The World Health Organization (WHO) has long set its eyes on eradicating polio. Beginning in 1988, when it aimed for eradication by 2000, the target has seemed to move constantly. In the current Global Polio Eradication Initiative (GPEI), it is hoped that by the end of 2012 all wild poliovirus transmission will have ceased.
Two decades ago, the goal to eradicate the stubborn disease seemed elusive to some, but mostly because among the counties with endemic polio was India, with thousands of cases being recorded and the population racing toward the 1 billion mark. But a year ago, a remarkable thing happened: India, became free of polio, and on January 13, 2013, it marked one full year without a new case being reported. Quite a feat for a country of 1.2 billion people and twice the population density of Nigeria.
The eyes of the world now rests on the only 3 countries that still has endemic polio: Nigeria, Pakistan, and Afghanistan. In Nigeria, significant progress has been made, with the number of cases collapsing by more than 99% from 2009 to 2010. However, claims for the imminent eradication of polio in Nigeria has become a perennial headline news item. The temptation to declare premature victory was tempered by sobering news late last year of a four-fold increase in cases of polio in Nigeria (43 cases in 2011, versus 11 in 2010).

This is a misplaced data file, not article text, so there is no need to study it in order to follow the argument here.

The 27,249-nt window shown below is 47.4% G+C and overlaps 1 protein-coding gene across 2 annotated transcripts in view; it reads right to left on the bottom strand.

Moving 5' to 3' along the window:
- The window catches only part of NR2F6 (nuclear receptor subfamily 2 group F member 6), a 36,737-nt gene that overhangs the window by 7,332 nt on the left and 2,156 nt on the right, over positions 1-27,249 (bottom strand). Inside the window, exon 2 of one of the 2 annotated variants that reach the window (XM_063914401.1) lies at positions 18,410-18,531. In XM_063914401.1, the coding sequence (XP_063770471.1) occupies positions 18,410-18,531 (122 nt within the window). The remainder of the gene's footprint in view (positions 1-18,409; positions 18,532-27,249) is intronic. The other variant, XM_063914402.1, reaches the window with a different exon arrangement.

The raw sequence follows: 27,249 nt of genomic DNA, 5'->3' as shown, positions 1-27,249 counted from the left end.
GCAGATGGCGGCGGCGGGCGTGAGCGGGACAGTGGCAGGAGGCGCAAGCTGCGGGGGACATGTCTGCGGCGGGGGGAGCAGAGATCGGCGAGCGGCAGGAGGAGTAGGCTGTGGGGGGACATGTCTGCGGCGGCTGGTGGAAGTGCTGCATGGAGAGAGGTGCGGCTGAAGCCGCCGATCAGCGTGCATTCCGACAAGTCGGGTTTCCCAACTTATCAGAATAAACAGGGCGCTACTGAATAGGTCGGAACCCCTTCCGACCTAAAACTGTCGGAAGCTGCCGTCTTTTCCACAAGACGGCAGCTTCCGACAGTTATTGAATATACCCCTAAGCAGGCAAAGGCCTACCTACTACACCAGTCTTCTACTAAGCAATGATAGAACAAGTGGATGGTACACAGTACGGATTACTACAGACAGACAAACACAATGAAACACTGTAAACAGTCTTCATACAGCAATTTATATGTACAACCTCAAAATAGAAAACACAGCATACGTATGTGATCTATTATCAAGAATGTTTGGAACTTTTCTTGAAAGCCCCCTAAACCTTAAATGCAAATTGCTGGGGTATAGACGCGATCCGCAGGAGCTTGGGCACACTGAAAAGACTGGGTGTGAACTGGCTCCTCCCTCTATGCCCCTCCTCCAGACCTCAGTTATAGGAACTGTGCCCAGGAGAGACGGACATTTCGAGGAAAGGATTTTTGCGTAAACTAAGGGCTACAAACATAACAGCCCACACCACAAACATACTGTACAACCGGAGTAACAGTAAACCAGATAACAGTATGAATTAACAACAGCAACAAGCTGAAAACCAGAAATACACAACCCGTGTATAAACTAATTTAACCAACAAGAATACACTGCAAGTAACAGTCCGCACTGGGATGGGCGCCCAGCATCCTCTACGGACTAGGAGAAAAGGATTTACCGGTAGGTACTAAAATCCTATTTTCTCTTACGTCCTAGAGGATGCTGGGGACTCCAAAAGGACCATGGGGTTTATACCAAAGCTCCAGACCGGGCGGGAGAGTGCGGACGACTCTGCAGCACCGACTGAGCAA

The bump in the road for the polio campaign in Nigeria has been linked to resistance by religious leaders in some parts of the country, who claimed that immunization was a Western plot to make people infertile.
There remains much cause for optimism because, Nigeria’s leaders appear very intent on eliminating the crippling disease. President Goodluck Jonathan has increased the annual polio funding from N2.7 billion to N4.8 billion. Also, the current Minister of State in the Health Ministry, Dr Muhammad Ali Pate, has long been in the trenches fighting to eradicate the disease. On his part, the Health Minister, Professor Onyebuchi Chukwu, told The ANPA Blog that the administration is focused on full eradication by the end of 2012, and pointed to the recent launch of the Polio-Free Torch Campaign as the final push to ensure this goal is met.